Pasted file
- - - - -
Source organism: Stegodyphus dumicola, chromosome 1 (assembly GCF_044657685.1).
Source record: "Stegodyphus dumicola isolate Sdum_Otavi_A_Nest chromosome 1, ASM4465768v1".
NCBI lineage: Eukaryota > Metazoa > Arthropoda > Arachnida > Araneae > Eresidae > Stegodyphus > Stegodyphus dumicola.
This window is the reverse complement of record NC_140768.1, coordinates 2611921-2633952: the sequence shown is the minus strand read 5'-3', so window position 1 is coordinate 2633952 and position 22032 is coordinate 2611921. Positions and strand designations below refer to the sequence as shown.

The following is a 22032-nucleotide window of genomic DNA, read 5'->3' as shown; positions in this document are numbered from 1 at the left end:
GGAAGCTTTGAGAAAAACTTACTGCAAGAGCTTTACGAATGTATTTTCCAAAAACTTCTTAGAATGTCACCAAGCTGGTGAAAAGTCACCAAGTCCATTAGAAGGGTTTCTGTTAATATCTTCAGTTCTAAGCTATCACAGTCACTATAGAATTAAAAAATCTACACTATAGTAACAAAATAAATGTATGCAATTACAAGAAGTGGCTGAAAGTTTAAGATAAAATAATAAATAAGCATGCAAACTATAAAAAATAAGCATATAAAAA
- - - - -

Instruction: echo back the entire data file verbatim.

Source organism: Stegodyphus dumicola, chromosome 1 (assembly GCF_044657685.1).
Source record: "Stegodyphus dumicola isolate Sdum_Otavi_A_Nest chromosome 1, ASM4465768v1".
NCBI lineage: Eukaryota > Metazoa > Arthropoda > Arachnida > Araneae > Eresidae > Stegodyphus > Stegodyphus dumicola.
This window is the reverse complement of record NC_140768.1, coordinates 2611921-2633952: the sequence shown is the minus strand read 5'-3', so window position 1 is coordinate 2633952 and position 22032 is coordinate 2611921. Positions and strand designations below refer to the sequence as shown.

The following is a 22032-nucleotide window of genomic DNA, read 5'->3' as shown; positions in this document are numbered from 1 at the left end:
GGAAGCTTTGAGAAAAACTTACTGCAAGAGCTTTACGAATGTATTTTCCAAAAACTTCTTAGAATGTCACCAAGCTGGTGAAAAGTCACCAAGTCCATTAGAAGGGTTTCTGTTAATATCTTCAGTTCTAAGCTATCACAGTCACTATAGAATTAAAAAATCTACACTATAGTAACAAAATAAATGTATGCAATTACAAGAAGTGGCTGAAAGTTTAAGATAAAATAATAAATAAGCATGCAAACTATAAAAAATAAGCATATAAAAA